Consolidating high-interest credit card debt 

If you can qualify for an unsecured loan, it’s an excellent way to consolidate high-interest debt, particularly credit cards. But this is where good credit comes into the picture. If your credit score is high enough, you may be able to get a lower rate on a personal loan than you are currently paying on your credit cards. 

That will not only save you money in interest, but you’ll also be able to pay the personal loan off in no more than three or five years. That can be the best way to eliminate credit card balances from your life permanently since the revolving nature of those arrangements can make them permanent fixtures in your life.

Financing for a new business venture

Obtaining financing for a new business is notoriously difficult. Because the business is a new one with no cash flow, lenders are understandably reluctant to make loans. While there are other alternatives, each comes with its own set of limitations. 

For example, some new business owners use credit cards to finance the new venture. But these carry high rates and can leave you without ready credit sources for personal expenses.

The other common financing option is a home equity line of credit. While this is a low-interest financing arrangement with a potentially high loan amount, it puts a lien on your home. The failure of your business venture could also result in the loss of your home if you’re unable to make payments on the home equity line.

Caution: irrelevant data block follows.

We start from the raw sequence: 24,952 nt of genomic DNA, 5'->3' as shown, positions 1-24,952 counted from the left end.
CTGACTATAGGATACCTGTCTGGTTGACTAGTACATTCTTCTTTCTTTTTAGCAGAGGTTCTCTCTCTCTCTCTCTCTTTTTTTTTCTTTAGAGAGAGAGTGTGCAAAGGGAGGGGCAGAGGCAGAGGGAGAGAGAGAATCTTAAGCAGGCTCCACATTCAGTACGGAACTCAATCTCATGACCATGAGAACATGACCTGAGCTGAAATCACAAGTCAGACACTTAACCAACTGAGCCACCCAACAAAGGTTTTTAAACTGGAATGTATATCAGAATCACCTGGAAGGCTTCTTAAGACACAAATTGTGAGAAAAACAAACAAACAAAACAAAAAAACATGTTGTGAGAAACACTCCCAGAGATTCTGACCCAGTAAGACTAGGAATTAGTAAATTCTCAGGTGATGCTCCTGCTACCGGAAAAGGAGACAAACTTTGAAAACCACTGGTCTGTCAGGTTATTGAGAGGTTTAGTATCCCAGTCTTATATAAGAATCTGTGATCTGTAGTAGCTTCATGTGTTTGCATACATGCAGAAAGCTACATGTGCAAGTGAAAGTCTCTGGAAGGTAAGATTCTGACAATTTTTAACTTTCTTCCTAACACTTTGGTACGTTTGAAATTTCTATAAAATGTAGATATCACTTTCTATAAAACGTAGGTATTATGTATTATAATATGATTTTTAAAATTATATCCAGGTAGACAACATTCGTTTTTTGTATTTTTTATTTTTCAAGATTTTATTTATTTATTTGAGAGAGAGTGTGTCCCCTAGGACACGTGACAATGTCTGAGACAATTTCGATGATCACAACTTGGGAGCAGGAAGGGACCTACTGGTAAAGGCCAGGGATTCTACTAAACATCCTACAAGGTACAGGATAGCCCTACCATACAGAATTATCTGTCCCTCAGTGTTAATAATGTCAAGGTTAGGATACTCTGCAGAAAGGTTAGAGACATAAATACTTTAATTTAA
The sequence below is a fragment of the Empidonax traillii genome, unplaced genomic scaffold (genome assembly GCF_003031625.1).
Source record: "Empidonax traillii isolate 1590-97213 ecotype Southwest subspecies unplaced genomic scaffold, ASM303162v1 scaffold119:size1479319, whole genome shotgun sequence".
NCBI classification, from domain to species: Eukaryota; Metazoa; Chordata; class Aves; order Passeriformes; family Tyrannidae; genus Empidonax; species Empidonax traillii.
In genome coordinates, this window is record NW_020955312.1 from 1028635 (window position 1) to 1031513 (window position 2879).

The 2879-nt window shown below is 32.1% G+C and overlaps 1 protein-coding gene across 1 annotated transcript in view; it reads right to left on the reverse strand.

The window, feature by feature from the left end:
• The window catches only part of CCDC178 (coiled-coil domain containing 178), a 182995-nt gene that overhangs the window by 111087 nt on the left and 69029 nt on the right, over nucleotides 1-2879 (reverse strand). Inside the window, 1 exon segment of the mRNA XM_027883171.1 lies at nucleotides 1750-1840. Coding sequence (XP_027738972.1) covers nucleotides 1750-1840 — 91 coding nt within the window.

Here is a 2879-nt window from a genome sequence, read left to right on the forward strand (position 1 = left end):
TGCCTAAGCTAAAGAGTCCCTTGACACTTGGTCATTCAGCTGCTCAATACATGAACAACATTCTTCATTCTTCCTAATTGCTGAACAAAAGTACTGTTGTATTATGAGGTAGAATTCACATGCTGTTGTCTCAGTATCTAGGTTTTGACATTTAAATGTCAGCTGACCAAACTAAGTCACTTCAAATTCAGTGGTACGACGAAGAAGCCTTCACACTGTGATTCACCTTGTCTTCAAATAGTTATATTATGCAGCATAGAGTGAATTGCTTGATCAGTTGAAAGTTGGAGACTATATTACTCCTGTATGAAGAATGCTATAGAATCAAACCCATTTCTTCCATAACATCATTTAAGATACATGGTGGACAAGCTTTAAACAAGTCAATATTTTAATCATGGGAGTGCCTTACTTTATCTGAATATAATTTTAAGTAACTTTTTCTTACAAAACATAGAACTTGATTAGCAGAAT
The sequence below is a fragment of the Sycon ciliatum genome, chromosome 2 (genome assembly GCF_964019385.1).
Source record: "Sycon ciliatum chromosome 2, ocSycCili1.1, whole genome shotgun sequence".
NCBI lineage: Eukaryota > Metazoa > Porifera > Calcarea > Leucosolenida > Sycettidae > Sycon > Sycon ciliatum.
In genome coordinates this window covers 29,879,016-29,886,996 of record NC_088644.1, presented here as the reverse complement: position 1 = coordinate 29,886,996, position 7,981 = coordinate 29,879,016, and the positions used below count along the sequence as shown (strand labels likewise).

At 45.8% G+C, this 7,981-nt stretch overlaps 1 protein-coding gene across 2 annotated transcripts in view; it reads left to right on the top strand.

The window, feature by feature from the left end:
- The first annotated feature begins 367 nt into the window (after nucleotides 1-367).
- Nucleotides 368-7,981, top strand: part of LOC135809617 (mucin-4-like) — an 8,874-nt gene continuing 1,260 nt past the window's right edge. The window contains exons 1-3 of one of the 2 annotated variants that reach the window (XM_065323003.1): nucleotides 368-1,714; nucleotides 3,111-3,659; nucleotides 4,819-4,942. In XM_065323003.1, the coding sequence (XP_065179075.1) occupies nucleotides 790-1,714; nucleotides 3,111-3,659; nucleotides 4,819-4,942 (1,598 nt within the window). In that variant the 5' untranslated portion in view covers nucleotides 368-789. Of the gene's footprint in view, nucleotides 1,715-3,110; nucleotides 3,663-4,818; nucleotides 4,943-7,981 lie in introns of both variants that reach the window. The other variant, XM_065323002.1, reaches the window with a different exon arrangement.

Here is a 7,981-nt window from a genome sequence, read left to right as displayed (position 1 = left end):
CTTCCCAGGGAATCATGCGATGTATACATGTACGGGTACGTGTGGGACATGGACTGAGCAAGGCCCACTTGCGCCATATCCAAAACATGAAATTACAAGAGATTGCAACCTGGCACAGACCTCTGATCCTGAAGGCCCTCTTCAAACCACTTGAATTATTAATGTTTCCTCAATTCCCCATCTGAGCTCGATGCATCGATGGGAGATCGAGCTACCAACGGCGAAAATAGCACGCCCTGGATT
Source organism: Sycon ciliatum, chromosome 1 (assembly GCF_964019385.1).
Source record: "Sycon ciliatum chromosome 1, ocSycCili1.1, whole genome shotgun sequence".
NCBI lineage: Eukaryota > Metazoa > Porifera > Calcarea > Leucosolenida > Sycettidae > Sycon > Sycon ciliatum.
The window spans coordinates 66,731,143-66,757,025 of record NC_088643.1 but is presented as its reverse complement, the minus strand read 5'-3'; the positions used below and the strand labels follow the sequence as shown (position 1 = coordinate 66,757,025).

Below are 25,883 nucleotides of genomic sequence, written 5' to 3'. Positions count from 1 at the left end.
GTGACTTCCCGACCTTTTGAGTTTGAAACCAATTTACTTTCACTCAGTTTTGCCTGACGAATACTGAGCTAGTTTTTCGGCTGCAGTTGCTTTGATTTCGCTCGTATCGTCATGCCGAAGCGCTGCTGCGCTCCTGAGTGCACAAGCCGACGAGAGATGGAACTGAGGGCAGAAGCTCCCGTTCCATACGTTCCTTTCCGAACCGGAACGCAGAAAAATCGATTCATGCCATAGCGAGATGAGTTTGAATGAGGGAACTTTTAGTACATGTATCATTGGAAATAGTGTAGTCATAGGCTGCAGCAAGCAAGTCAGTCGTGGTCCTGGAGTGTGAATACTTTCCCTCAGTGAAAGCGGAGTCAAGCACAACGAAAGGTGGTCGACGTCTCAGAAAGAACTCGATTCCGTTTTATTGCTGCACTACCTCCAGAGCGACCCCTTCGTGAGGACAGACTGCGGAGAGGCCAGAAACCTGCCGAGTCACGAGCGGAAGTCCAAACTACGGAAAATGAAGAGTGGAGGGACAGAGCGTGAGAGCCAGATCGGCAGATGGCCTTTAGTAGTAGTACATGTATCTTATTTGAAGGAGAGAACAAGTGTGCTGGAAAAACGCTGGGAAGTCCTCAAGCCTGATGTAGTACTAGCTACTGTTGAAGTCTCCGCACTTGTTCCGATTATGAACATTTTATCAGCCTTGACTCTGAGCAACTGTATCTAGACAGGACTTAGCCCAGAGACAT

A personal loan may be the very best solution if you’re looking to launch a new business. You can borrow up to $40,000 – and sometimes more – with no collateral. And since the funds can be used for any purpose, you can use them to start your business.

Student loans 

These are commonly the largest of all unsecured loans. Students often need tens of thousands of dollars to pay for college, and student loans are the preferred financing method.

Fortunately, you can qualify for federal student loans even if you have no income or established credit. But federal student loans have limited dollar amounts, which may require getting private student loans. 

And once you graduate from college you may want to refinance those student loans to get the benefit of a lower interest rate and payment. 

Who is a secured loan right for?


Secured loans are a good choice for anyone who either owns property that can be used as collateral or needs financing to obtain it.

This is certainly the case when you’re buying a home. Few people have the funds to make a cash payment for a house, making financing a necessity. And fortunately, mortgage financing typically carries lower interest rates, making it affordable for a large number of people. And if you already own a home, you can refinance it to either get the benefit of a lower interest rate or to take out additional equity for other purposes.

Those looking to finance a car

Auto financing is another common reason for secured loans. Though autos aren’t nearly as pricey as houses, paying cash for a vehicle could easily drain your savings.

But much like mortgage financing, auto loans are typically available under very favorable terms. If you have at least average credit, you should be able to get an interest rate in single digits. And with good or excellent credit, you may even be able to get 100% financing on the vehicle you want to buy.